Interestingly, despite there being a lot of attention on sensory sensitivity in autism, the research reports a mix of sensory patterns.; Results show that there is no clear pattern of responses in autism to sensory information.; Different studies have given different results but most find that there is a mixed sensory profile in autism.
This is a good reminder that every person with autism is an individual.; Whilst some brains are more sensitive, others could be slower to respond to sensory inputs and others might seek out more sensory inputs.; There can also be differences with each sense.; One common finding in all studies is auditory sensitivity, or sensitivity to sounds. I see this clinically too.; Touch sensitivityis also frequently reported.
Overall, however, research does not support a specific pattern of responses.; Every autistic child or adult will have their own unique sensory profile and need their own individualised supports.
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Myth #3: Kids With Sensory Processing Issues Are Overreacting
Fact: Kids with sensory processing issues may seem fussy. It may appear that they get upset for no reason. But the truth is theyre reacting to things that may not be as noticeable to others.
Some kids may get agitated and overwhelmed in a restaurant because of a specific smell. Or at the mall because of a type of sound. Or they might refuse to wear certain clothing or brush their hair because it feels painful. For these kids, having too much sensory information to process can lead to a sensory meltdown or shutting down.
Inability To Process Sensory Data
Processing disorders such as the Auditory Processing Disorder and Sensory Processing Disorder are caused by a certain deficiency in an individuals ability to use effectively the information that is collected through the senses.
Sometimes the brain cannot process auditory, visual and other sensory information it receives.
In this case, the persons ability to learn or to be comfortable and make sense of the environment becomes impaired.
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Managing Spd & Autism In Adults
The combination of sensory processing disorder and autism in adults is going to have a different set of challenges than it does for children. For instance, occupational therapy interventions for children are often focused on helping them succeed in a classroom setting, and they regularly use play to help with sensory processing. In order to help adults with both SPD and autism, interventions are often aimed at self-care skills, helping them to become more independent and function well in daily life.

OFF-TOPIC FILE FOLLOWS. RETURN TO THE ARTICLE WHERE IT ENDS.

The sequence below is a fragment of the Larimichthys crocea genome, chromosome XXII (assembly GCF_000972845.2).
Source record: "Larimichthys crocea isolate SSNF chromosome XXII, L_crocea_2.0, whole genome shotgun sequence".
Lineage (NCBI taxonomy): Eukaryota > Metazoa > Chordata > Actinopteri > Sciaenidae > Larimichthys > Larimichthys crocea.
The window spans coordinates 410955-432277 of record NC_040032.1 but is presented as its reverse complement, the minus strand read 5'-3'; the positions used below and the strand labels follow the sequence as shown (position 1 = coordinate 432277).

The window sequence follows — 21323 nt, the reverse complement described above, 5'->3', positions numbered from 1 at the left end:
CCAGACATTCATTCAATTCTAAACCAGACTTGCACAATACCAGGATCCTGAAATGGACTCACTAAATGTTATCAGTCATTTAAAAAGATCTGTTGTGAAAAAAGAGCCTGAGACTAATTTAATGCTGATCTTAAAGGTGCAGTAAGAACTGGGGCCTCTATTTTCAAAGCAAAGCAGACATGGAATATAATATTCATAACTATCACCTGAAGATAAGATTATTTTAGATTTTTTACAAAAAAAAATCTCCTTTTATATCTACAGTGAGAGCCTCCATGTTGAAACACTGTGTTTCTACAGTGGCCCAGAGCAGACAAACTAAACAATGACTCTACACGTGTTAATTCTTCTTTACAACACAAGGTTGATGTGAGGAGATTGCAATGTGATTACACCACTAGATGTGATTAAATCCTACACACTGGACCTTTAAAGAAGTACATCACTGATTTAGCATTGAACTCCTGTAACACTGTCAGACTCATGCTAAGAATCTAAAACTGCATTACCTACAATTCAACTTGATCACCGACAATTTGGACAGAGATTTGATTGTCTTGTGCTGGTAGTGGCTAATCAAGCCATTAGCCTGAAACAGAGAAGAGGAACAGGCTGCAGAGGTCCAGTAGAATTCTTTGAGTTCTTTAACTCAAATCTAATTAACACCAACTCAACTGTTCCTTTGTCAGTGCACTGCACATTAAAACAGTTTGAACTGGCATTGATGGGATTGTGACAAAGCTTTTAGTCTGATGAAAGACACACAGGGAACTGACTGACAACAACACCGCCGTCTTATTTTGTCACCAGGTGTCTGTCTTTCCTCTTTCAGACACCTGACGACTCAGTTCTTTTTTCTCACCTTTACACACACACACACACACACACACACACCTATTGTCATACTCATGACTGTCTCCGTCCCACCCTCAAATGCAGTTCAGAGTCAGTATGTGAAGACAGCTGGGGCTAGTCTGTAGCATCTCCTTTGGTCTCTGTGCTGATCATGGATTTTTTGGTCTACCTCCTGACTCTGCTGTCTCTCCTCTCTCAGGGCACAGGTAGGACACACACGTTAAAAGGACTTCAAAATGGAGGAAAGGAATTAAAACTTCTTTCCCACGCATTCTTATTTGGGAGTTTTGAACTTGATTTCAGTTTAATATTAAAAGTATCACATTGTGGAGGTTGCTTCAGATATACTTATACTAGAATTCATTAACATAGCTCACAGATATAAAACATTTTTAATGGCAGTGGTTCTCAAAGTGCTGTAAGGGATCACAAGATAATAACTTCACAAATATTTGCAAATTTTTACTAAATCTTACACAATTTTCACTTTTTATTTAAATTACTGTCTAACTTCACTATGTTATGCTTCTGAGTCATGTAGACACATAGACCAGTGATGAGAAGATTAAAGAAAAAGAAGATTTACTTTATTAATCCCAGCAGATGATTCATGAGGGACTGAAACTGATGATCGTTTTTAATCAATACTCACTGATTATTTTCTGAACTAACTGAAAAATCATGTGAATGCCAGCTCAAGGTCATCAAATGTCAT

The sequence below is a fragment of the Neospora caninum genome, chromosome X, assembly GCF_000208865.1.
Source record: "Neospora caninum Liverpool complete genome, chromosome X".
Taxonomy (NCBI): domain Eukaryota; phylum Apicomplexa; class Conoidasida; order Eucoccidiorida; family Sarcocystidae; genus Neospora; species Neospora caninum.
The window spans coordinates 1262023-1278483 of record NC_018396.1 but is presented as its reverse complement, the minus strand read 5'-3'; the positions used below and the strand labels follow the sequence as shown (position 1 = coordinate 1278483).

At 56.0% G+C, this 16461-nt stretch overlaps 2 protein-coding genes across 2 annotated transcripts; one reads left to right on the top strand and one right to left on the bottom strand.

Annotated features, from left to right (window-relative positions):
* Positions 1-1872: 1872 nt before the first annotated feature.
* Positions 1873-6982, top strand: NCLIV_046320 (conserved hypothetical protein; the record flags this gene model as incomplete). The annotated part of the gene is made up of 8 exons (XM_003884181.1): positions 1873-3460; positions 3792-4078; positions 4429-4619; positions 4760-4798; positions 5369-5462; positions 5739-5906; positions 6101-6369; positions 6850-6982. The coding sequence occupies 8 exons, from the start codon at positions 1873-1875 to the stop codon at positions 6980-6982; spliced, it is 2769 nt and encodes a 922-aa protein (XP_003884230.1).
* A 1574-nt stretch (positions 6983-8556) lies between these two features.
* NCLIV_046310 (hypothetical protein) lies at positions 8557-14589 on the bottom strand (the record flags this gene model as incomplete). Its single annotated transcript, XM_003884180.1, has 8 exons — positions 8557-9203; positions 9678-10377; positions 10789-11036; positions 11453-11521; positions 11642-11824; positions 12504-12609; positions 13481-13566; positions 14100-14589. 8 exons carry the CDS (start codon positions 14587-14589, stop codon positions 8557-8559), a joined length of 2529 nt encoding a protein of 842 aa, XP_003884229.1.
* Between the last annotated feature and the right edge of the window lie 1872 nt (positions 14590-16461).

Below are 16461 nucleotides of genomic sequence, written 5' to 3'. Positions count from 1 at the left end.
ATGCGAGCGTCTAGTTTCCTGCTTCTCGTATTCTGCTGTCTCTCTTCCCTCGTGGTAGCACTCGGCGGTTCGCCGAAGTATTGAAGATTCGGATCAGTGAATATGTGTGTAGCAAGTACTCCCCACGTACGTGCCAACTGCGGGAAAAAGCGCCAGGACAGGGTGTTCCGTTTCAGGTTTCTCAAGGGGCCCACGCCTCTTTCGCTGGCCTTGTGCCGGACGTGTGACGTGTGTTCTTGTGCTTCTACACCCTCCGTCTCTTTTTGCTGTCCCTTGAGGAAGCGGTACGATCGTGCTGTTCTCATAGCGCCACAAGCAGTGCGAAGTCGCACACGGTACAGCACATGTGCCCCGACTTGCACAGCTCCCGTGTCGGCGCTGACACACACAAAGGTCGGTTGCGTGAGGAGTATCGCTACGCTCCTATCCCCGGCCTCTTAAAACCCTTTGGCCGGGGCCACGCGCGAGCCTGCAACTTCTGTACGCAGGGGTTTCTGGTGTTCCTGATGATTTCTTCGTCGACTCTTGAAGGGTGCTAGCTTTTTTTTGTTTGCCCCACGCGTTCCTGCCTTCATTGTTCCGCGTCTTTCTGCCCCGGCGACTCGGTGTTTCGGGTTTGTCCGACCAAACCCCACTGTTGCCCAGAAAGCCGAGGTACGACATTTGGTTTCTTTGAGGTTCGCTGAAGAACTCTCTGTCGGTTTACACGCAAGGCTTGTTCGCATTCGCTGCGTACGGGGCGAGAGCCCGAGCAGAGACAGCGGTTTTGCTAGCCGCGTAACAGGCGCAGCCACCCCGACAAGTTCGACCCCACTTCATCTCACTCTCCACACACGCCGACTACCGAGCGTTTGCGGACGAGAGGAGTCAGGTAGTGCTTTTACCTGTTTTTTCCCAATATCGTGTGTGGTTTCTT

Occupational therapy services are still considered the optimal treatment for adults, and they can be used to help clients better process and integrate sensory information.
Occupational therapy for adults is also highly individual. Since autism is a spectrum disorder, the level of disability can vary greatly. OT for adults will be highly specific to an individuals level of disability and treatment goals.
OT and sensory integration techniques can help adults with autism and SPD better care for themselves, become more independent and self-reliant, and also potentially work outside the home and perform better in the workplace.
Why Is Sensory Processing Important
The sensory information that our body receives forms the basis for our decision making.; If our brain isnt processing this information accurately, or if it isnt able to ignore things that arent important, it is much harder for us to produce an appropriate response.; You can compare it to a computer.; The input comes from the mouse, keyboard and maybe smart screen.; The operating system processes the input and then something is produced.; If the operating system isnt working properly then we might not be able to print or send an email or upload a blog post.; The outcome is not what we had hoped.
In sensory processing, the brain is like the operating system.; The brain must pay enough attention to the right message and organising it in a way it can be used. If its not sending the sensory messages to the right place, then the response may not be appropriate. It could be unsafe, for example, running across a busy road if there is a loud noise.; The response might also lead to errors, such as breaking a toy because you accidentally used too much force.; ;When sensory processing issues occur the sensory messages arent connecting smoothly which leads to unexpected responses.
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What Causes Sensory Processing Differences
Preliminary research from the STAR institute and colleagues suggests that Sensory Processing Differences are often inherited. This means, the causes of SPD are coded into the childs genetic material at birth. ;In addition, prenatal and birth complications or risk factors, such as being premature, may also cause SPD.; Environmental factors may be involved. For example, children who are adopted often experience SPD, due perhaps to restrictions in their early lives or poor prenatal care.
Do People With Autism Have Difficulty With Temperature Regulation
Children and adults with Autism Spectrum Disorders suffer from temperature regulation problems, sometimes as a part of overall sensory processing issues. They may exhibit hyper or hypo sensitivities to heat and cold. A manifestation of this is the child who does not feel cold in the winter and continuously peels off his clothing or coat despite the cold weather. The child who has difficulty cooling down after a short time in the sun may also begin to shiver after a brief period in air conditioning, even though most of the time an AC Repair company will tell you there is nothing the matter with the actual system. Having said this, situations like this highlight why it is extremely important to keep a check on the heating and air conditioning systems at home. If at all you face any issues, you could try contacting technicians like T.E. Spall & Son, who is a provider of HVAC services in Scranton.